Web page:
Last weekend, the Tufts men’s squash team officially finished their 2021–22 season at the College Squash Association National Collegiate Individual Championships in Philadelphia.
While the team championships were in mid-February, junior Sanjeev Jeyabalan explained that the event formatting meant that every squash team only received one or two bids.
“You get in on a qualification basis … and we had one representative who qualified for [the Individual Championship],” he said.
That representative, sophomore Harry Charlton, had one successful match but ultimately lost in the consolation semifinals.
Charlton gave more insight on the logistics of the championship.
“[The Individual Championship] is at the end of each season. … The teams will get a certain amount of bids, and the NESCAC teams usually get only one or two for the season,” Charleton said.
The exclusivity of the final event means that the players who qualify are the top performers from around the country.
“It's a good experience just because it’s all the best players in the country, so you’re able to measure yourself against the best and see what you need to do to improve your next season. It’s a good learning experience,” Charlton said.
Ranked No. 1 for the Jumbos, Charlton was excited to show his skills at the championship. His first match was against skilled Dickinson player Nicolas Serna Londono. Charlton was happy with his performance, even though he didn’t win the match.
“I went into it trying to stay in the rallies and do my best. I was overall happy with how I played,” he said.
Charlton’s best playing of the weekend was against a player from Colby, which turned into a lengthy, five-game match.
“That was probably my favorite match of the weekend just because I was down 2–0 games and had to come back to win in 5,” Charlton said.
While Charlton ultimately lost against Cornell’s Arnaav Sareem 11–5, 11–8 and 11–4, he admitted it was a tough and physical match but an overall great experience.
The Individual Championships were bittersweet for the men’s squash team, as their season was marred by COVID-19 in spite of many aspects of the world returning to normal.
“I wouldn’t go as far as to say we had a season [not affected by COVID-19] ... because we always had [COVID-19] problems existing within the team,” Jeyabalan said.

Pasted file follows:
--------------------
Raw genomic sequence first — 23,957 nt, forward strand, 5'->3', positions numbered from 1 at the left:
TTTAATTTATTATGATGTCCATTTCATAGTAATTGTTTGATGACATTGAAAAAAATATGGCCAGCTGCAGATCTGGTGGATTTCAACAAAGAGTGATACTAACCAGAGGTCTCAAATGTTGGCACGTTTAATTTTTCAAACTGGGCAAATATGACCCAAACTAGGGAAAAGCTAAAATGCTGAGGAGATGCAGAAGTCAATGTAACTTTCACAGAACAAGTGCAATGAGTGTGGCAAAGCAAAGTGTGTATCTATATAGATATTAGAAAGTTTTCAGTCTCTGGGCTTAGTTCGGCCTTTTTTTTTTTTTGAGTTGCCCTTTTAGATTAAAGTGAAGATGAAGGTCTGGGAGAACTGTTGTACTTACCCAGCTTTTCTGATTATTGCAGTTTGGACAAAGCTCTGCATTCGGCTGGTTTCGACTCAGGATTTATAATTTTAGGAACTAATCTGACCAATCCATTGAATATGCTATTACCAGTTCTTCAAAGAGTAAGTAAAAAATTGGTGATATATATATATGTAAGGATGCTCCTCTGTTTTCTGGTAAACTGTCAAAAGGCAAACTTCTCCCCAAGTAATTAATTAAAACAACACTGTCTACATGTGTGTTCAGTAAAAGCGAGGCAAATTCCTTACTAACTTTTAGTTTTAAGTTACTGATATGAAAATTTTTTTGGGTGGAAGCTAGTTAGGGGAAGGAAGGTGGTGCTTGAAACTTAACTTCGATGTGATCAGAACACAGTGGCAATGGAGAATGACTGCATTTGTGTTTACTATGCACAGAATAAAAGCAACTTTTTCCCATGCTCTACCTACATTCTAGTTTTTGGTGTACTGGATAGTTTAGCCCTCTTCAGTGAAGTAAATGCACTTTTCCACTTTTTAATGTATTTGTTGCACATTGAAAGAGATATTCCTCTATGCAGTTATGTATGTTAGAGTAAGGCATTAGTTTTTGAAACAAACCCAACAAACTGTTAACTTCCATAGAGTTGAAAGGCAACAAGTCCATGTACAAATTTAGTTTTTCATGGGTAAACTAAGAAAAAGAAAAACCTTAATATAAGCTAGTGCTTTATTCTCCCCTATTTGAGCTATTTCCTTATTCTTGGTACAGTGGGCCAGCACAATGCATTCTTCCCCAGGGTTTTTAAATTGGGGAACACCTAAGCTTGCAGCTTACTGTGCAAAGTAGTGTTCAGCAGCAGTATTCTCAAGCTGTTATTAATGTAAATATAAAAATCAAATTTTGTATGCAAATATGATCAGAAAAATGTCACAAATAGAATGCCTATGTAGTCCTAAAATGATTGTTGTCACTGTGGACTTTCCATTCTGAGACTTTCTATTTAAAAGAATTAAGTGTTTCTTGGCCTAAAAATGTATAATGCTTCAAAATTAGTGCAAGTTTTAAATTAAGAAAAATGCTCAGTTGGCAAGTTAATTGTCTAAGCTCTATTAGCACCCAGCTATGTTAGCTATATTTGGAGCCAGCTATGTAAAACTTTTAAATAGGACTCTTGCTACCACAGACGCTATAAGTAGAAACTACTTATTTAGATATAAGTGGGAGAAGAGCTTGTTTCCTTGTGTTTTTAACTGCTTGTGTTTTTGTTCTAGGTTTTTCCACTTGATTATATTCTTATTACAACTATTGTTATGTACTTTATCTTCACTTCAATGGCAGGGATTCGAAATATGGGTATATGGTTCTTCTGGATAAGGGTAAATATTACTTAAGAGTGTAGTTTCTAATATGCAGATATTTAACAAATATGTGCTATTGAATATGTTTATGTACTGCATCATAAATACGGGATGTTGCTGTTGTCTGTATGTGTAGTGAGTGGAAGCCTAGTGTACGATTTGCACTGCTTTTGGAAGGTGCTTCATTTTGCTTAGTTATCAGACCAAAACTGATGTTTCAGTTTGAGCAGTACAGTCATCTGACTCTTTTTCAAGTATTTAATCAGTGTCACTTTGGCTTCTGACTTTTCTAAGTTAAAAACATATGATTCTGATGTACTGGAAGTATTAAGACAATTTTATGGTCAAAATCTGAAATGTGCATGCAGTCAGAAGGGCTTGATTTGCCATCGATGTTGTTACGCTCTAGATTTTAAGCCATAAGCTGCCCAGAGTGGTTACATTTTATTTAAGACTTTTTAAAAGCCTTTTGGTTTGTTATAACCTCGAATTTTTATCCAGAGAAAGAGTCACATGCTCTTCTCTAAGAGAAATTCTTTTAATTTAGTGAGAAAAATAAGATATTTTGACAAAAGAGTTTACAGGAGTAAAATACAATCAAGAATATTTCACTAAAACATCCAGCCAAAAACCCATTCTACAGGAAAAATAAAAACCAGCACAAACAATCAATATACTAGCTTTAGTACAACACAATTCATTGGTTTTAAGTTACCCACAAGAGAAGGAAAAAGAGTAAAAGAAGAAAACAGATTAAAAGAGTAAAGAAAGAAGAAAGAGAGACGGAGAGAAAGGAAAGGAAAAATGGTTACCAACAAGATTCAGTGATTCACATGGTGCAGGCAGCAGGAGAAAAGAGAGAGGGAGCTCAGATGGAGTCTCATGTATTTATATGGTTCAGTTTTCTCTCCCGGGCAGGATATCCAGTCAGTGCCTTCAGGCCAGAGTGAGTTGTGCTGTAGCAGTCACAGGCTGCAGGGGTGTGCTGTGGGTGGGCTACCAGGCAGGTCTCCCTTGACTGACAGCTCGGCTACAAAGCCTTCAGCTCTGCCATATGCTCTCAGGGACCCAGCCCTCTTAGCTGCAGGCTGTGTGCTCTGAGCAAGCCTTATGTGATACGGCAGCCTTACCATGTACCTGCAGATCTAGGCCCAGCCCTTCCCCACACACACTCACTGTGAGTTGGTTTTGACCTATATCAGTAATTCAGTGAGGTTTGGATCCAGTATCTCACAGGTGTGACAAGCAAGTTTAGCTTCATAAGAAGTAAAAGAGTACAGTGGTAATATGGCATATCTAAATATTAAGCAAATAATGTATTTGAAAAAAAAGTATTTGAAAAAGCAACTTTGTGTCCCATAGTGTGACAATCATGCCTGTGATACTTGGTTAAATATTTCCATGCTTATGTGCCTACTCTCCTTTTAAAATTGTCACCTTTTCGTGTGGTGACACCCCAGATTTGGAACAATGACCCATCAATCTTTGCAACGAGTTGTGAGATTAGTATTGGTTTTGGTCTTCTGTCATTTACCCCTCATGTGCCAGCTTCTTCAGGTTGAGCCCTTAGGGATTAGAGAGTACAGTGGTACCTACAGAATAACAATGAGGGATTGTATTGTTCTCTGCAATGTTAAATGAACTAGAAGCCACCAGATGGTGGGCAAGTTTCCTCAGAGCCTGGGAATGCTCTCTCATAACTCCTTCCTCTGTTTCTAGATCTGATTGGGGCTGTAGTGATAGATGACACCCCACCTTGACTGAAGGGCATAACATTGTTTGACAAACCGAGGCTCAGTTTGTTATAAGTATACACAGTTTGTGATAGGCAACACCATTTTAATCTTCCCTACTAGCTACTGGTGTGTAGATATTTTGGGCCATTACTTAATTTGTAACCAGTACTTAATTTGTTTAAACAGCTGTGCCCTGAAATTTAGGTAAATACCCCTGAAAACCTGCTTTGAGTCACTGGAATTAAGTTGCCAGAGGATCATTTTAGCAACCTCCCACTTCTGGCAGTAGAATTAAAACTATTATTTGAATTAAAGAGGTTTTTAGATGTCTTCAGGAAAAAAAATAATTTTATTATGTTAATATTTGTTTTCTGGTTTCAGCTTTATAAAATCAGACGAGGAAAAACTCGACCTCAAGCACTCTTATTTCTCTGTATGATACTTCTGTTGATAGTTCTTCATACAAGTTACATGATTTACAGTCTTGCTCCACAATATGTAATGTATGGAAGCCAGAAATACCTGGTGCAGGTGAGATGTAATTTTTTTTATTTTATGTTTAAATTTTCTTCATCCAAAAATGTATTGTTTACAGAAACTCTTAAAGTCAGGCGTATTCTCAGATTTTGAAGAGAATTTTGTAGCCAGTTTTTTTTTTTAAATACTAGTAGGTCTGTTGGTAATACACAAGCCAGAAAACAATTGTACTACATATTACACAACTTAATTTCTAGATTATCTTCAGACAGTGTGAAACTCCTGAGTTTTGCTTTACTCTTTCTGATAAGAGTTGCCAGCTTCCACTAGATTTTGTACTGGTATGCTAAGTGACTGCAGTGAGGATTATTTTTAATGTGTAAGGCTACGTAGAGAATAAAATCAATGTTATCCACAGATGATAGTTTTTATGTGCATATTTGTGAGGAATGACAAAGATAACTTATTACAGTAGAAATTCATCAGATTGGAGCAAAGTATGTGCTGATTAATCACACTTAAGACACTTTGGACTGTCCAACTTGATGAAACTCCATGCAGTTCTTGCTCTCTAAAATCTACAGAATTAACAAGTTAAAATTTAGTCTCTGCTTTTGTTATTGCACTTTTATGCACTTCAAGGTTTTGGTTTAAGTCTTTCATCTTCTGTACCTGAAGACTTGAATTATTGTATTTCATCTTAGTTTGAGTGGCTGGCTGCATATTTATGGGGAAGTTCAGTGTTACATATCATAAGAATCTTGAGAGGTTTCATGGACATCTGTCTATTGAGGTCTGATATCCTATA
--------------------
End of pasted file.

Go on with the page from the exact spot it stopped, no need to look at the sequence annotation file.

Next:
He also explained that three of the top nine players couldn’t play in the NESCAC Men’s Championship, which affected their performance.
Charlton shared a similar sentiment, explaining that the first half of the season was marked with a win against Bates and a good performance against Williams.
“The second half of the season, we did have a bunch of [COVID-19] issues. ... I had to miss the NESCAC tournament because of that, and … we were missing a few key players. ... It was certainly frustrating, but overall it does teach you to appreciate the matches where you do have the entire team and not take those for granted,” he said.
Ultimately, though, the Jumbos bounced back throughout the season.
“We went to nationals, so we did the best we could. [COVID-19] was just something that we had to work with and deal with, but we did really well,” Jeyabalan said.
Looking to next season, both Jeyabalan and Charlton are enthusiastic about the future of the team.
“We’re going to be very well prepared for whatever is thrown at us,” Jeyablan said.
Since he will be one of three co-captains next year, he is also looking forward to leading the team more and contributing to motivating the players.
“This year we finished 18th [in the College Squash Association rankings], so we’ve been steadily progressing [in] rankings and getting better and better each year. I’m pretty confident that the trend will keep continuing. Next year, I think we might have the best team we’ve had in a long time ... so [I’m] definitely looking forward to that,” Charlton said.